Saturday, January 7, 2012

It's Garden Time

It's January and even though here in Utah we havn't even had REAL snow yet, believe it or not, it is time to start planning the next garden!

The last few months are a necessary break from the garden for me.  Some people even garden through those months using cold frames but I prefer the break for now.  Maybe next year I will be ambitious and try some sort of season extender.

For now, lets go over the basics of planning our gardens:

Step 1:  Sketch your garden to scale on a piece of paper.  I prefer graph paper since it helps keep things squared up.  This is especially important if it's your first garden or if you recently made changes.  The only thing worse than not planning enough plants, is planning too many and they go to waste.

Step 2:  Determine which plants you will have this year.  Some people prefer to have basically the same garden every year (like my veggie garden) and some people shake it up.  It is frustrating to think you are going to have carrots and broccoli and squash and watermelon and pumpkin only to realize come spring that you only have room for a few of those things and not all.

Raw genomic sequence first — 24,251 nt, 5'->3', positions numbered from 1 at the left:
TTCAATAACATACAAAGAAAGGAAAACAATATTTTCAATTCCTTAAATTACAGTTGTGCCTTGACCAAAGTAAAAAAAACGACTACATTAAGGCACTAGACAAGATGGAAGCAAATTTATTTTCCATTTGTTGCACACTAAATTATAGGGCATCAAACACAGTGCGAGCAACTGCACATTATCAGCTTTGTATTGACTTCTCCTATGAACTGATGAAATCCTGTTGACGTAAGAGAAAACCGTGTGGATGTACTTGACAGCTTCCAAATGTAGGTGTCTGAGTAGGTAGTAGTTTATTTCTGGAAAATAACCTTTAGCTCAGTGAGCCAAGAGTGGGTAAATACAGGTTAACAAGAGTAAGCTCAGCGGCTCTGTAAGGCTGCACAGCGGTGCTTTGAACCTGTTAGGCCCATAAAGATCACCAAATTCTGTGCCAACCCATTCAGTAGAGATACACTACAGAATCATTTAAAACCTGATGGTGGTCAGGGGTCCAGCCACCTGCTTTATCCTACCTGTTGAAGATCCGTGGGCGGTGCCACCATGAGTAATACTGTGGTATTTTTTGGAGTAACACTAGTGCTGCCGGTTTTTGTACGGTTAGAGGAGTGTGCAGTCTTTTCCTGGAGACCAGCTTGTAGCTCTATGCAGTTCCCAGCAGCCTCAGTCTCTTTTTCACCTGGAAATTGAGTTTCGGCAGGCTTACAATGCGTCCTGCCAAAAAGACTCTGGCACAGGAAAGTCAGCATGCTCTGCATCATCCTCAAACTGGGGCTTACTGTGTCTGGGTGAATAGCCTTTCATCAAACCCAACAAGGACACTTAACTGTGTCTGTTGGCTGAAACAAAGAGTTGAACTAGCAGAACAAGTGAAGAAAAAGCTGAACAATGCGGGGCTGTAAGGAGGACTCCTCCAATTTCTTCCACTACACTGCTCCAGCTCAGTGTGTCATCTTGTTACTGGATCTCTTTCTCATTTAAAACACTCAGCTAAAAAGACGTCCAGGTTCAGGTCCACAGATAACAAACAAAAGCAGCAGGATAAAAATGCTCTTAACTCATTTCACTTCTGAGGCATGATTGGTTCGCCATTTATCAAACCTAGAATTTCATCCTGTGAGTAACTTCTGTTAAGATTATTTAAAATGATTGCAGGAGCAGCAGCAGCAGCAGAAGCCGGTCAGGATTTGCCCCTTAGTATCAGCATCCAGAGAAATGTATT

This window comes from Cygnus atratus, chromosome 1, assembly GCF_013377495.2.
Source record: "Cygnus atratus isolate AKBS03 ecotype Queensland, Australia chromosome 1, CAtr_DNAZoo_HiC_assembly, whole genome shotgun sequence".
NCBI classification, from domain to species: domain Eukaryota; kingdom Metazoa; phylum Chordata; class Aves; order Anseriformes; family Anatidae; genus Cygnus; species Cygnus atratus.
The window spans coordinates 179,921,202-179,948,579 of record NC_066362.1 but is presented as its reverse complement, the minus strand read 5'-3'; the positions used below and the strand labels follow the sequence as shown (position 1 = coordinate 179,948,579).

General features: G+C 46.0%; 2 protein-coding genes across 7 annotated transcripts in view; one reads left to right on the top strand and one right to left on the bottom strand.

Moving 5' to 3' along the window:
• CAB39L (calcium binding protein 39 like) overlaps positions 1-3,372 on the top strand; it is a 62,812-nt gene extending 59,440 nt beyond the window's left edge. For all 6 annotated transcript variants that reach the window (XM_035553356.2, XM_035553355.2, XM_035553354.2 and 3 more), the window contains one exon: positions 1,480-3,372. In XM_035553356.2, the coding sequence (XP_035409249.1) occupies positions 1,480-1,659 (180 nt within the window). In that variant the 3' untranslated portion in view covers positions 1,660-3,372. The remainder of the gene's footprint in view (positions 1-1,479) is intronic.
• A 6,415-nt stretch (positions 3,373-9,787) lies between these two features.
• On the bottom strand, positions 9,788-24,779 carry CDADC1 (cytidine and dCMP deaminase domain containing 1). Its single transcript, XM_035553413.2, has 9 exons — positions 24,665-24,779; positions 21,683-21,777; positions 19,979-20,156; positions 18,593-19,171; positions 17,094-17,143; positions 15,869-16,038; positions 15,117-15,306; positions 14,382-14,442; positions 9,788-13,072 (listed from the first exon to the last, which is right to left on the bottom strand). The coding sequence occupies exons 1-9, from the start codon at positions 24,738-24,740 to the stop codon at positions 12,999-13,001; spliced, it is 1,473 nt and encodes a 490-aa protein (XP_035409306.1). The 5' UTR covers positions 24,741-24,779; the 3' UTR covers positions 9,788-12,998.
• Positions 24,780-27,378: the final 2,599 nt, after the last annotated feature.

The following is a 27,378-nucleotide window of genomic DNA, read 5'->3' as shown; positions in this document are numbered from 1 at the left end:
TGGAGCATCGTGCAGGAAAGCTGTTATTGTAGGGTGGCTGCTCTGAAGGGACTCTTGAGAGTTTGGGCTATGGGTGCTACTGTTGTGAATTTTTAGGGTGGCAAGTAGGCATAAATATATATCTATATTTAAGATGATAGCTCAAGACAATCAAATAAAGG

Step 3. Pencil in the locations of each item you will grow.  This helps to know how many plants to start or seedling to buy later and it helps keep it in perspective so you don't buy a 6 pack and realize you only have room for 2.

Step 4. Get your starting kits, soil and seeds ready.  Inventory left overs from last year and make a list of new ones to buy.  Place your internet orders for plants and seeds so that they will arrive at the appropriate time and your favorites are not sold out.  Even if you go the grocery store seed route, you need to do this now since seeds will be hitting the shelves very soon.

Step 5. Don't forget you can double up on some areas, by planting an early crop and a late crop.  This is best done with plants that tend to bolt or die off during the heat of the summer and short season items like carrots and beets.

This year I plan to grow extras of my plants and sell some to the neighbors.  This means I need to be very organized so that I know exactly how many plants I am growing for sale.  I always like to have an extra in case of bad luck like stems snapping when the wind catches the almost empty tray I am transplanting from and turns it over or other silly things, but you don't want to buy or grow so many that there is substantial waste.

I will post again soon with suggestions for early/late crops and planting guides for starting your own seedlings.

Happy Garden Planning!

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